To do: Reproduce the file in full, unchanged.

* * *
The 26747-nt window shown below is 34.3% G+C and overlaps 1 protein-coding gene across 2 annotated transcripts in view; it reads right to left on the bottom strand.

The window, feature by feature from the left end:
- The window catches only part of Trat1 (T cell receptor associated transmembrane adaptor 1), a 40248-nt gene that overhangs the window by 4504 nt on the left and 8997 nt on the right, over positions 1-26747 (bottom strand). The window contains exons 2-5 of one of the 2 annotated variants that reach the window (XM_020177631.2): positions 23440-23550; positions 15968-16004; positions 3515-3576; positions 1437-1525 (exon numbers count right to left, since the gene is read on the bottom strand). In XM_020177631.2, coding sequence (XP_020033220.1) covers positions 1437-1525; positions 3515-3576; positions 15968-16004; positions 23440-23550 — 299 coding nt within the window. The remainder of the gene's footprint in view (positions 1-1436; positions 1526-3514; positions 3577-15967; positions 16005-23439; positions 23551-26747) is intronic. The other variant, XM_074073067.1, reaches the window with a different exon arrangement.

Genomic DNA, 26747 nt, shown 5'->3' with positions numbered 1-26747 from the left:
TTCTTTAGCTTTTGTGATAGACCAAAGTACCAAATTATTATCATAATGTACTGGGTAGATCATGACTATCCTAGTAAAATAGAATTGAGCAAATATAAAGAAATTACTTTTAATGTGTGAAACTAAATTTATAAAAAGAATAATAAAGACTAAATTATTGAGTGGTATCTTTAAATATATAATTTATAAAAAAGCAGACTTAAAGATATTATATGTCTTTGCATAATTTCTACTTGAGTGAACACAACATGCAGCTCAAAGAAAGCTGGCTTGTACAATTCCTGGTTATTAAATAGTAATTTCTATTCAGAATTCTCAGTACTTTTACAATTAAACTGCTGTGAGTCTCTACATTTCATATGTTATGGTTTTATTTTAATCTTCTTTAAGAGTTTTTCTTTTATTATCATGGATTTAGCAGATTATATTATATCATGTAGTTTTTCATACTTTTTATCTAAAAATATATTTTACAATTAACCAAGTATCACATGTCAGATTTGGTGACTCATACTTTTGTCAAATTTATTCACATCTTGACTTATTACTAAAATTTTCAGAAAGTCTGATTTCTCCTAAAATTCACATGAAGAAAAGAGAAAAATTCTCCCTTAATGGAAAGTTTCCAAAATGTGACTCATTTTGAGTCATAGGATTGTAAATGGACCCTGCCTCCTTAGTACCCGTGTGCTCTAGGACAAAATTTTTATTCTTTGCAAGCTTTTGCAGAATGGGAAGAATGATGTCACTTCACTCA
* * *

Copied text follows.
The 26747-nt window shown below is 34.3% G+C and overlaps 1 protein-coding gene across 2 annotated transcripts in view; it reads right to left on the bottom strand.

The window, feature by feature from the left end:
- The window catches only part of Trat1 (T cell receptor associated transmembrane adaptor 1), a 40248-nt gene that overhangs the window by 4504 nt on the left and 8997 nt on the right, over positions 1-26747 (bottom strand). The window contains exons 2-5 of one of the 2 annotated variants that reach the window (XM_020177631.2): positions 23440-23550; positions 15968-16004; positions 3515-3576; positions 1437-1525 (exon numbers count right to left, since the gene is read on the bottom strand). In XM_020177631.2, coding sequence (XP_020033220.1) covers positions 1437-1525; positions 3515-3576; positions 15968-16004; positions 23440-23550 — 299 coding nt within the window. The remainder of the gene's footprint in view (positions 1-1436; positions 1526-3514; positions 3577-15967; positions 16005-23439; positions 23551-26747) is intronic. The other variant, XM_074073067.1, reaches the window with a different exon arrangement.

Genomic DNA, 26747 nt, shown 5'->3' with positions numbered 1-26747 from the left:
TTCTTTAGCTTTTGTGATAGACCAAAGTACCAAATTATTATCATAATGTACTGGGTAGATCATGACTATCCTAGTAAAATAGAATTGAGCAAATATAAAGAAATTACTTTTAATGTGTGAAACTAAATTTATAAAAAGAATAATAAAGACTAAATTATTGAGTGGTATCTTTAAATATATAATTTATAAAAAAGCAGACTTAAAGATATTATATGTCTTTGCATAATTTCTACTTGAGTGAACACAACATGCAGCTCAAAGAAAGCTGGCTTGTACAATTCCTGGTTATTAAATAGTAATTTCTATTCAGAATTCTCAGTACTTTTACAATTAAACTGCTGTGAGTCTCTACATTTCATATGTTATGGTTTTATTTTAATCTTCTTTAAGAGTTTTTCTTTTATTATCATGGATTTAGCAGATTATATTATATCATGTAGTTTTTCATACTTTTTATCTAAAAATATATTTTACAATTAACCAAGTATCACATGTCAGATTTGGTGACTCATACTTTTGTCAAATTTATTCACATCTTGACTTATTACTAAAATTTTCAGAAAGTCTGATTTCTCCTAAAATTCACATGAAGAAAAGAGAAAAATTCTCCCTTAATGGAAAGTTTCCAAAATGTGACTCATTTTGAGTCATAGGATTGTAAATGGACCCTGCCTCCTTAGTACCCGTGTGCTCTAGGACAAAATTTTTATTCTTTGCAAGCTTTTGCAGAATGGGAAGAATGATGTCACTTCACTCA